Questions that need to be answered
by Muktasree Sathi Chakma (Sep 24, 2012)
While my 68 years old father and my 65 years old mother remained awake for the last two days in fear that some of the Bengali settlers (who can kill people only for the reason that you are indigenous) would attack our house, I am attending a Human Rights training and learning how to be a human rights activist. What an irony, isn’t it?
Despite residing in a place just next to police barrack, my parents remain awake. They do not feel safe although they are living next to at least 100 police who are supposed to support them if any riots/ violence took place. Why do they not trust the law enforcers? Why do they remain awake in their old age?
When some of my Bangladeshi and Bangali friends do not bother with what I am going through (just for being a part of the population who they like to call ‘minority’), while I am flooding my Facebook wall with posts expressing my worry and helplessness, what is the necessity of having them as FRIENDS?
When the constitution of Bangladesh says, ‘All citizens are equal before law and are entitled to equal protection of law’ ( article 27) my friends from Chittagong Hill Tracts Area told me with fear and anxiety, the recent curfew was only forcible against indigenous peoples, not against the Bengali peoples who live in the same area. What does it mean?
Again in the same constitution in article 28. (1) says-The State shall not discriminate against any citizen on grounds only of religion, race, caste, sex or place of birth. Communal clashes took place in my country where I was born, which I love. Who to blame? Why a portion of the citizen hold such hatred for the minorities who are comparatively powerless? Did the state ever take initiative to make them ‘minority friendly’?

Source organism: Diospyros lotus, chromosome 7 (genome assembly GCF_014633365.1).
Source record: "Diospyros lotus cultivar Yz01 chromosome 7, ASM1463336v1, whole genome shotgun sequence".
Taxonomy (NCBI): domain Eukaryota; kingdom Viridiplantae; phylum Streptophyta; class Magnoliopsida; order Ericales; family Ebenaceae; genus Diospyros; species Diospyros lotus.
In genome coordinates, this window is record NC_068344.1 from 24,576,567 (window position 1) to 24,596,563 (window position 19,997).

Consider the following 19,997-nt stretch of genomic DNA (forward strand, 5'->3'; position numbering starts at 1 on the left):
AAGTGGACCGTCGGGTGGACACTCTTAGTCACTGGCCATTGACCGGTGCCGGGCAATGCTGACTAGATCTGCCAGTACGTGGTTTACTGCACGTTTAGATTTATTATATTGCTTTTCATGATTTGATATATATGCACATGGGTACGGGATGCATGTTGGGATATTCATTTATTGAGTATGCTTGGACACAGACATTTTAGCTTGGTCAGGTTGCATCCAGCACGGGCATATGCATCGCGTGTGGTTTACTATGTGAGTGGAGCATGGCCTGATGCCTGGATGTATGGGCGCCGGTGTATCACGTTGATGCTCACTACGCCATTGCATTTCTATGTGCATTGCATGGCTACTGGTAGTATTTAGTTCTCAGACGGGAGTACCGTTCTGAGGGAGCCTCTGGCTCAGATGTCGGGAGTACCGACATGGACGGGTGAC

When the indigenous-friendly people who respect our culture and custom, who express their solidarity with our rightful demands make Facebook cover photo asking the government why the dead body of the previous Chakma King (who was a supporter of the Pakistan government in 1971) will be in Bangladesh for his funeral, but forget to make cover photo asking the government why none of the violence against indigenous women cases see the light of justice after 40 years of independence, what to say? How to react? How long should be our sigh is?
What is the necessity of signing a Peace Accord if it takes more than 15 years to be implemented?
Why the indigenous peoples of CHT are divided into so many political parties? Even when they almost reacted in a same way when any sort of communal clashes and violence took place over the indigenous peoples? Can’t we be united? Can’t we say something TOGETHER? Wouldn’t the voice be louder if all these parties merge?
Why I can’t enjoy my rights holding my multiple identities? As a women, as a indigenous person, as a Bangladeshi and as a human being? Why my options have to be always narrow?
I don’t want to be lost in these frustrating questions. I need peace and justice. I don’t want peace and justice just as words in the laws, in the accords and in the constitution.
I want the authority to be the responsible one, not biased one. I want them to stand up with accountability, saying- what we are doing it’s wrong. We are sorry. Let’s respect each other. Let’s be with other. Let’s ensure justice to the sufferer. Let’s make a wonderful country. Is it possible?